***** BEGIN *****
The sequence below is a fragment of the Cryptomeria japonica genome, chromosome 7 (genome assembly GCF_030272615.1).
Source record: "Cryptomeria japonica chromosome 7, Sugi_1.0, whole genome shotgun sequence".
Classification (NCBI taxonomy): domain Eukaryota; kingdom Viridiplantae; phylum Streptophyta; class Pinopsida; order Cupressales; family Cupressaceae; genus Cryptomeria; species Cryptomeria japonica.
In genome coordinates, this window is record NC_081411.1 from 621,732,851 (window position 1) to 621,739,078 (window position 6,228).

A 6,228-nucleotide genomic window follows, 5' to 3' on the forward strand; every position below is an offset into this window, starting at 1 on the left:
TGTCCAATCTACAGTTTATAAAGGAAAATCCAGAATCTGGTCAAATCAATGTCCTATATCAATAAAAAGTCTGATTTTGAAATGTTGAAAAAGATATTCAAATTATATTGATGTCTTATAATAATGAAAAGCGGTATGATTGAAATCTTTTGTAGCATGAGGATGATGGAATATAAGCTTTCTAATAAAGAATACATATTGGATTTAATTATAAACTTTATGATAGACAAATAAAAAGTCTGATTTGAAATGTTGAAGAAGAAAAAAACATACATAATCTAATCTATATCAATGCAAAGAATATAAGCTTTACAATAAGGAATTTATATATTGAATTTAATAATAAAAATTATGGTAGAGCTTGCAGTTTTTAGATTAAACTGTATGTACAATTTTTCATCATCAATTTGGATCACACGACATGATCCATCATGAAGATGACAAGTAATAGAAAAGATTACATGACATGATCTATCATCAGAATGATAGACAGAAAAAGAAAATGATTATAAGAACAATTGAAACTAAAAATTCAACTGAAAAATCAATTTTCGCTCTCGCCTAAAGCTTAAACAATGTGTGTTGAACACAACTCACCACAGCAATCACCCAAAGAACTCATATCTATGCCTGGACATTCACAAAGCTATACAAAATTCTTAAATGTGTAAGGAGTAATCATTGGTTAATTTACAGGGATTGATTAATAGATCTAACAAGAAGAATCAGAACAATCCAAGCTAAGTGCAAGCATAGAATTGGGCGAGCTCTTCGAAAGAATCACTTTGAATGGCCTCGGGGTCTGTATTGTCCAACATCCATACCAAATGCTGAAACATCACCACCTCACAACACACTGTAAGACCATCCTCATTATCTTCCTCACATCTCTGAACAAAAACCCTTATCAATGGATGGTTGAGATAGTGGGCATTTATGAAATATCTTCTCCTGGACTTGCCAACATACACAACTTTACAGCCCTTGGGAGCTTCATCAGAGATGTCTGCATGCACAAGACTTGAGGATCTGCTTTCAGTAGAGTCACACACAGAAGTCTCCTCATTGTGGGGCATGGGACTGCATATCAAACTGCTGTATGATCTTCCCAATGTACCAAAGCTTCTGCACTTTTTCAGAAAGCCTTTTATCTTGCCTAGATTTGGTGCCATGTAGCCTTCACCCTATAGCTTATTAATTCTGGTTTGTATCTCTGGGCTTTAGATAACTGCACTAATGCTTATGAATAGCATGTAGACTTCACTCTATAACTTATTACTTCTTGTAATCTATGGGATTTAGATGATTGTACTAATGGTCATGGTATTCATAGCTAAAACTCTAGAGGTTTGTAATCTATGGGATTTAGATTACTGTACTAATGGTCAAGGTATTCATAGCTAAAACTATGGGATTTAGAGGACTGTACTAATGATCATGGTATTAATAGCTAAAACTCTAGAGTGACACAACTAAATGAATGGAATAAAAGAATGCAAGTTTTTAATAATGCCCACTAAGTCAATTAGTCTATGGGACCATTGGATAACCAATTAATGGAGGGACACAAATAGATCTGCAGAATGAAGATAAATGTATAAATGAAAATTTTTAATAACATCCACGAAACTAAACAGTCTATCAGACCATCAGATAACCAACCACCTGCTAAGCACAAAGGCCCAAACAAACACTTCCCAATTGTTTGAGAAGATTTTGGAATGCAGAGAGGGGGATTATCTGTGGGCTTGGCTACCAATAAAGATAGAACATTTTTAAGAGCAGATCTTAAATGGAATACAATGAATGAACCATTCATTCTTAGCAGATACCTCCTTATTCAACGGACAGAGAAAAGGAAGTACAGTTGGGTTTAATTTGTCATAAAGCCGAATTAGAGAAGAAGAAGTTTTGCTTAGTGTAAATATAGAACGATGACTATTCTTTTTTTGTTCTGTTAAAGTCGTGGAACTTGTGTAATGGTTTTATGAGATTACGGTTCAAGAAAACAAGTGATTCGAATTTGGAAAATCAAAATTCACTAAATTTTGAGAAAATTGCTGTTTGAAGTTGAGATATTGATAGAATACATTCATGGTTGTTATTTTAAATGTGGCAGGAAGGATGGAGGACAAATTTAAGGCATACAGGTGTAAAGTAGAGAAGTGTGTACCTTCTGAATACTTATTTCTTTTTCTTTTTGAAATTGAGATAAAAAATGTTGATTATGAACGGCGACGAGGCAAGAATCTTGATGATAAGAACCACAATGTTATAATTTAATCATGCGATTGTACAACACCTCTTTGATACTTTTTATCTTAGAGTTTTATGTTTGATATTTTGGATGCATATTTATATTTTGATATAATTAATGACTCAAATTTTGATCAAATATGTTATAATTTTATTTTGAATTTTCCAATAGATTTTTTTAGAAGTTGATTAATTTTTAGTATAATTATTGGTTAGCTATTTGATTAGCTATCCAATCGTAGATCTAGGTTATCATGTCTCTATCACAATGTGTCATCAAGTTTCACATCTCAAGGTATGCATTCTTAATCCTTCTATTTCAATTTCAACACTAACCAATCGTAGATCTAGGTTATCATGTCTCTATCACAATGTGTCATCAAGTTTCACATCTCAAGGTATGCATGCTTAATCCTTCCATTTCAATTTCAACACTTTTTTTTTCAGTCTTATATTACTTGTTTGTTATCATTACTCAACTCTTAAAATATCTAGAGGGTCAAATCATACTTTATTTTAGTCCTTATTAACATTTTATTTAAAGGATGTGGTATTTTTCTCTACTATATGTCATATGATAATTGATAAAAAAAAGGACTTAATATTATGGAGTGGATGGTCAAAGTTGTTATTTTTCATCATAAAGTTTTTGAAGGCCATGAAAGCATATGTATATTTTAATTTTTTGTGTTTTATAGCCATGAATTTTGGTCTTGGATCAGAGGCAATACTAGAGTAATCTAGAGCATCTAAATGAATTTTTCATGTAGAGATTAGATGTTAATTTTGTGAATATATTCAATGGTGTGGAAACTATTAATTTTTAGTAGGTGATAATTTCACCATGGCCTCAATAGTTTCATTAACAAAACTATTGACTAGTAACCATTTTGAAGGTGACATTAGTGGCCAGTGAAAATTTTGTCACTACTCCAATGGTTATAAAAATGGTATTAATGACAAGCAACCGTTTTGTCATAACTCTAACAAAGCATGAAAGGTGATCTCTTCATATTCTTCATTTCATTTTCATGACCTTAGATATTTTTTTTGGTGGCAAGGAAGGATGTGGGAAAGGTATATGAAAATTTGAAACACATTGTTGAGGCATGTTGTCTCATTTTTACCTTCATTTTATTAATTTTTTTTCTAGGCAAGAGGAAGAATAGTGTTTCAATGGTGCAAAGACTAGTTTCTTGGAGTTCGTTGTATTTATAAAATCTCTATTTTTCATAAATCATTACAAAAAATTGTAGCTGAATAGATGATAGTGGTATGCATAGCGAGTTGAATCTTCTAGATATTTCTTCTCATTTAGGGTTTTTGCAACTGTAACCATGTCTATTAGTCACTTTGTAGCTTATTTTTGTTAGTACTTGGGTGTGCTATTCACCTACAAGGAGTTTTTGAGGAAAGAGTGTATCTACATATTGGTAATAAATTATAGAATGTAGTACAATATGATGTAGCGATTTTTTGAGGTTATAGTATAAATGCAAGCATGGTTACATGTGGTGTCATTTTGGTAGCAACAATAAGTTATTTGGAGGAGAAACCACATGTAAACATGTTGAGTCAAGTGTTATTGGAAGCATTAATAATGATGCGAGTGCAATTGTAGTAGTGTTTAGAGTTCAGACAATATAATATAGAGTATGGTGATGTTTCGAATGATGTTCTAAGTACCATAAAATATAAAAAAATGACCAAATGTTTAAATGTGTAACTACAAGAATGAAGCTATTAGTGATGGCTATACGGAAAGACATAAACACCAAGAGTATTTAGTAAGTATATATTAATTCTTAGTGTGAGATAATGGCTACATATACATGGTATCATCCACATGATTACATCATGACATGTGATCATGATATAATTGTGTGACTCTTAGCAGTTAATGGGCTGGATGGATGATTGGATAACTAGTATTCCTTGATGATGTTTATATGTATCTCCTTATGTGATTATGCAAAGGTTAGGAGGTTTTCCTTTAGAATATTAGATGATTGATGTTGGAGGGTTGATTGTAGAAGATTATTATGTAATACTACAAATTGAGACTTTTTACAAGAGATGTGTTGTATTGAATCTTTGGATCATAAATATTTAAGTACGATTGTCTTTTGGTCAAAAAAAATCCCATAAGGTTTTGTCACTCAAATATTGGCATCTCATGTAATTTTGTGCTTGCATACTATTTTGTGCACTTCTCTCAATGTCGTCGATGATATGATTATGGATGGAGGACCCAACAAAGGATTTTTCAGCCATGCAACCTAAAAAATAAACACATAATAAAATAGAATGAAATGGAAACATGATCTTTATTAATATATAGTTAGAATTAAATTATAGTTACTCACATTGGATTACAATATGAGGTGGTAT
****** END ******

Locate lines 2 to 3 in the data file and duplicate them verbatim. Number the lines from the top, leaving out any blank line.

Source record: "Cryptomeria japonica chromosome 7, Sugi_1.0, whole genome shotgun sequence".
Classification (NCBI taxonomy): domain Eukaryota; kingdom Viridiplantae; phylum Streptophyta; class Pinopsida; order Cupressales; family Cupressaceae; genus Cryptomeria; species Cryptomeria japonica.